By JEFF DURBIN, KEISHA PATRICK and RACHEL YOUNG, Missourian staff writers
January 27, 1999

ST. LOUIS - More than 20,000 young people stayed up half the night to see him. They waded through crowds to reach the arena, where they sang, shouted and danced in anticipation.

"You wonder how one man can galvanize so much respect and adoration," said 21-year-old MU student Heather Kinney. "He reaches out to younger people and includes them."

The 78-year-old object of all this admiration touched down Tuesday afternoon at Lambert International Airport in St. Louis.

After greeting President Clinton, church dignitaries and politicians, Pope John Paul II and his motorcade set out for the Archbishop's residence near Forest Park. He rested there briefly before his evening prayer service with the thousands of youth that gathered at the Kiel Center in downtown St. Louis.

The pope made his entrance to deafening applause and a flurry of white and yellow handkerchiefs. The crowd chanted "We want you" and "John Paul II, we love you." He spoke in front of a sometimes hushed, sometime raucous crowd of young people at the arena.

A simple raising of arms or clenched fists from the pontiff produced bedlam.

"I was speechless," said 13-year-old Andy Forgy, a parishioner at Our Lady of Lourdes in Columbia and an eighth-grader at Jefferson Junior High. "You won't see this again."

Since his days as a university chaplain in Krakow, Poland, Pope John Paul II has been recognized for his commitment to Catholic youth. In his homily, the pope used the setting of the sports arena to implore the crowd to give themselves to God without reservation.

Rather than preparing for athletic competition, the pope said the youth needed to train for a different goal -- that of following Christ and bringing his message to the world.

"It's like he's giving guidelines, 'Go out and preach,'" MU sophomore Jason McIntosh said. "It was a general message, but it was more powerful coming from the pope."

The pope's other theme was the gift of youth. The pope repeated the words of the apostle Paul: "Let no one have contempt for your youth."

Taylor Hall, 17, of Hickman High School, said the participation and excitement of youth during the papal visit was a tribute to the power of his generation.

"You hear about Generation X not being up with their faith," Taylor said. "This is a testament that we do care."

More than 120 high school and college students from Columbia-area parishes attended the Light of the World Youth Gathering. The daylong program of inspirational speakers and musicians primed the crowd for the pope's 6 p.m. appearance.

Ryan O'Hara, 24, a campus minister at the Newman Center, led 16 MU students to the gathering. "People on these trips come back with a new fire," O'Hara said.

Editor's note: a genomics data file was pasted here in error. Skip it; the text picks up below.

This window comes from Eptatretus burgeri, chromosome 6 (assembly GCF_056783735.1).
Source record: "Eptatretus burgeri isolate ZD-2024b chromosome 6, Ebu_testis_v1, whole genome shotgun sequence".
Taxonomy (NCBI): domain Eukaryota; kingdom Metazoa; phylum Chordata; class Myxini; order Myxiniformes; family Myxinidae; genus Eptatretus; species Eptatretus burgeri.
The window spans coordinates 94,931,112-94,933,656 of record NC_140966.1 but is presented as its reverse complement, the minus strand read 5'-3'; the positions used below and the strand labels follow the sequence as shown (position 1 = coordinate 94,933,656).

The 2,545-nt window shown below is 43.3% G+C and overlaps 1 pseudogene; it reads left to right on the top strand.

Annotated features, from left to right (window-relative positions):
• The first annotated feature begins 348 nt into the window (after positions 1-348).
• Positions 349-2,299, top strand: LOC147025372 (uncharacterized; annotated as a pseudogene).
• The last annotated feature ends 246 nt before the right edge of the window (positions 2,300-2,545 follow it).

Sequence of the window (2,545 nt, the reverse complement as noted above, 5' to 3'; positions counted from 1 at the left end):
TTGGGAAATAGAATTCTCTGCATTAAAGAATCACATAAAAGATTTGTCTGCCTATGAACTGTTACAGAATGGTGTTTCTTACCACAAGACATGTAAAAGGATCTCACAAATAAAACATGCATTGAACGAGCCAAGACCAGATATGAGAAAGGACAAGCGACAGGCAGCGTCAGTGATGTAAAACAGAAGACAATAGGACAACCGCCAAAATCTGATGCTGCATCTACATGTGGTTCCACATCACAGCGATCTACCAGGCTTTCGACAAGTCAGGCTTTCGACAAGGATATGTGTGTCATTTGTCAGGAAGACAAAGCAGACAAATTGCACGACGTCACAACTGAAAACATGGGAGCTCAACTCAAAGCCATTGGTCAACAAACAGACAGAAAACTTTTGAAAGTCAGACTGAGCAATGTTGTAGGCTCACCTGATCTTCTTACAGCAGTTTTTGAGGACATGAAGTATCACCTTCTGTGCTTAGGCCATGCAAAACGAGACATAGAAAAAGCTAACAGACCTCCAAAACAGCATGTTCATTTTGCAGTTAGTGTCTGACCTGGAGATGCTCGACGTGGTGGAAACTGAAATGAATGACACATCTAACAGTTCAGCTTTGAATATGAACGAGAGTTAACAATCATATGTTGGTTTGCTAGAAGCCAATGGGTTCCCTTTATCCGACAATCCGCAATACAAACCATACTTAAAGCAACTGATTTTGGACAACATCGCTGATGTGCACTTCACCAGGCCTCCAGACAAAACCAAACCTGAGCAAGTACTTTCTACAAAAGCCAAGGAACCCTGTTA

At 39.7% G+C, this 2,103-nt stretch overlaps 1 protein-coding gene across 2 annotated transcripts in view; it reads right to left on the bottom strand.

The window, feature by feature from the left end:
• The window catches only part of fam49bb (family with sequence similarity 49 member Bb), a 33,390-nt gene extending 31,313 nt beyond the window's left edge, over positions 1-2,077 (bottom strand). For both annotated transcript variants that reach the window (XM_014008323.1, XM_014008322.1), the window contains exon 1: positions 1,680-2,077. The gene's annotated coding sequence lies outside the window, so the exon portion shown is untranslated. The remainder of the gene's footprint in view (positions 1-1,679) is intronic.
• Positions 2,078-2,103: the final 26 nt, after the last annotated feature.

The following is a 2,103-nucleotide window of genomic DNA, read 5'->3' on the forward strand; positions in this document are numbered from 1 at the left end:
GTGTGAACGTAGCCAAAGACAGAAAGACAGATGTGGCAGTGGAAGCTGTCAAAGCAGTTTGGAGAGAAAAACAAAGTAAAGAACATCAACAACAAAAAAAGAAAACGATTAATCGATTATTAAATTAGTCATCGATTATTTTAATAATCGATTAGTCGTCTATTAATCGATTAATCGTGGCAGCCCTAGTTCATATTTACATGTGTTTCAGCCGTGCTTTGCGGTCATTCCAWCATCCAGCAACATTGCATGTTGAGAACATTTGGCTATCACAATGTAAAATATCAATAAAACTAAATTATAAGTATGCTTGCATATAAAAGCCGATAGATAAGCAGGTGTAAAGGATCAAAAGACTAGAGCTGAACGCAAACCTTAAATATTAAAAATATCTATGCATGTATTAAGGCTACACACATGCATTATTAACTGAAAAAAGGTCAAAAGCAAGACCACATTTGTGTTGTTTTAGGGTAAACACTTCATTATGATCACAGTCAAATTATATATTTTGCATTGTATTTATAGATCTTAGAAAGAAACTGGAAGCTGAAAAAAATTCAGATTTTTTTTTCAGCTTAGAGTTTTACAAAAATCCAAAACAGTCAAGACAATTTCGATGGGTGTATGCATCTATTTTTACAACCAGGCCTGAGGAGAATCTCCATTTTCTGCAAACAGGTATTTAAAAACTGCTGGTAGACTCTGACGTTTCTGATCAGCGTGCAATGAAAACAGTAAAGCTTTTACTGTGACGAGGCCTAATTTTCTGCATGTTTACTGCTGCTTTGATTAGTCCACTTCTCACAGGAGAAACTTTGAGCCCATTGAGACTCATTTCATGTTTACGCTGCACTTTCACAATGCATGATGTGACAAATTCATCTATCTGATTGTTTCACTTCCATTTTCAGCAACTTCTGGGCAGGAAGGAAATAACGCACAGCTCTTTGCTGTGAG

Their day started at River Roads Mall in North St. Louis County. Volunteers in orange vests directed traffic as thousands arrived from all directions to board shuttle buses for downtown.

Despite the early morning chill, the crowd was jubilant. MU sophomore Mark Mannion came with his St. Louis-area parish, St. Claire's. Mannion said he was impressed with the pope's reception in Mexico City earlier this week.

"He unites people," Mannion said. He gestured at the lines waiting for buses. "Just look at this."

Several MU students skipped classes to see the pope.

"A couple of tests won't mean anything in a few years, but the pope will," said freshman Angie Weidinger.

People arrived at the Gateway Arch in swarms. Crowds walked the last mile of their pilgrimage down Market Street to the Kiel Center. Despite the throngs assembled, the walk through the streets was well organized. High spirits were the order of the day.

"It's great to see something alive and spirit-filled," Kinney said. "Things become routine, but this is like a spark."

Vendors along Market Street sold buttons, t-shirts, bandannas and other paraphernalia emblazoned with the pope's image as some wondered if the commercialization of the Holy Father was excessive or disrespectful.

"Disposable pope camera - why doesn't it sound right to me?" asked MU senior Jennifer Cafiero. "It's almost like something's lost."

Inside the Kiel Center, concession stands selling ice cream, pretzels and french fries lined the walls. Across the hallway, volunteer priests heard confessions in makeshift booths.

Students from Columbia-area high schools and MU were tucked into the back rows of the mezzanine level, underneath private boxes. Flags with the retired numbers of St. Louis Blues hockey players hung from the rafters.

Master of Ceremonies Steve Angrisano ignited the multitude with upbeat Christian tunes on his acoustic guitar. He implored the crowd to dance and sing along.

"If the sisters can do it, you can do it," Angrisano said as the big screen behind him showed three nuns. "If you feel stupid, you're doing it right."

Ola Duru, 16, said she was drifting off before the music began.

"This woke me up," the Hickman High School junior said. "It's something that we understand. It conveys to us what the Word is about, and sometimes the priests can't do it."

Music was the universal language as people from all denominations and religions felt the energy of the event.

Cafiero, a baptized Lutheran who is active at the Newman Center, joined her Catholic friends for the papal visit.

"We all believe in God and Jesus Christ," the MU senior said. "The other stuff is details."

After receiving an honorary St. Louis Blues hockey jersey at the end of the prayer service, the pope promised to be back in St. Louis.

"I'll return once more to play hockey," he said.